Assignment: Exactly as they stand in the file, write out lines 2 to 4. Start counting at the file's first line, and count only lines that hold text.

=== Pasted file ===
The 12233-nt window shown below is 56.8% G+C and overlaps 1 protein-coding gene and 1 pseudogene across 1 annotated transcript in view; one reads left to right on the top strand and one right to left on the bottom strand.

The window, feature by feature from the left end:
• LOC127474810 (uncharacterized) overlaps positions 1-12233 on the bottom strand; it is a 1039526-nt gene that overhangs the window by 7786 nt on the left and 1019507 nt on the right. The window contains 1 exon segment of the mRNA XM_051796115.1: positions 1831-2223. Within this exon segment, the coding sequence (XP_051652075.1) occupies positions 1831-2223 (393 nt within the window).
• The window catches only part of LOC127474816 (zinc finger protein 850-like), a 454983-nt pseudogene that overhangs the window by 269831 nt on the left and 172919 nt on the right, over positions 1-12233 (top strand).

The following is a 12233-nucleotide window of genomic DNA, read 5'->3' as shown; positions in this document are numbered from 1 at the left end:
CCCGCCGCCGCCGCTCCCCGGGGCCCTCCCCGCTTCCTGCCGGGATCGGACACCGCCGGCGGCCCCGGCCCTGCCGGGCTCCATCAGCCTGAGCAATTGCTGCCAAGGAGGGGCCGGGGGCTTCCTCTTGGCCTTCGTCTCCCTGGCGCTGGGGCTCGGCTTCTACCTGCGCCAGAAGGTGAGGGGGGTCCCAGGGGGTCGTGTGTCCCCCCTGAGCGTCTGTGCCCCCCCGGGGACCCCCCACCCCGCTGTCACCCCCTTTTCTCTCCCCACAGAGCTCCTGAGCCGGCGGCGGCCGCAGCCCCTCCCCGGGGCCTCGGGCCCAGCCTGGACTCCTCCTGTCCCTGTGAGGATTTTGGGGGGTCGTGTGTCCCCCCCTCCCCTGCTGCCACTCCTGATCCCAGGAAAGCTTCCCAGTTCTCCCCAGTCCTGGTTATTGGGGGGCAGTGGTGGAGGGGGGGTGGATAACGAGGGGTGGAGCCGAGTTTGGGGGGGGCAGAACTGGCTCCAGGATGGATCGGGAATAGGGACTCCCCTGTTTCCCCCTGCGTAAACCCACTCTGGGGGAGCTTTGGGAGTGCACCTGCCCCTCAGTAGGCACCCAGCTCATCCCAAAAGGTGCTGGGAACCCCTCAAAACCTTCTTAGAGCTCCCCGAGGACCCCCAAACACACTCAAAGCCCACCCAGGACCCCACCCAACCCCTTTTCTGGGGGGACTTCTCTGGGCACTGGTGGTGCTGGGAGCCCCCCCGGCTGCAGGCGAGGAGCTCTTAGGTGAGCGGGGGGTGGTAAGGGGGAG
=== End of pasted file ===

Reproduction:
The window, feature by feature from the left end:
• LOC127474810 (uncharacterized) overlaps positions 1-12233 on the bottom strand; it is a 1039526-nt gene that overhangs the window by 7786 nt on the left and 1019507 nt on the right. The window contains 1 exon segment of the mRNA XM_051796115.1: positions 1831-2223. Within this exon segment, the coding sequence (XP_051652075.1) occupies positions 1831-2223 (393 nt within the window).
• The window catches only part of LOC127474816 (zinc finger protein 850-like), a 454983-nt pseudogene that overhangs the window by 269831 nt on the left and 172919 nt on the right, over positions 1-12233 (top strand).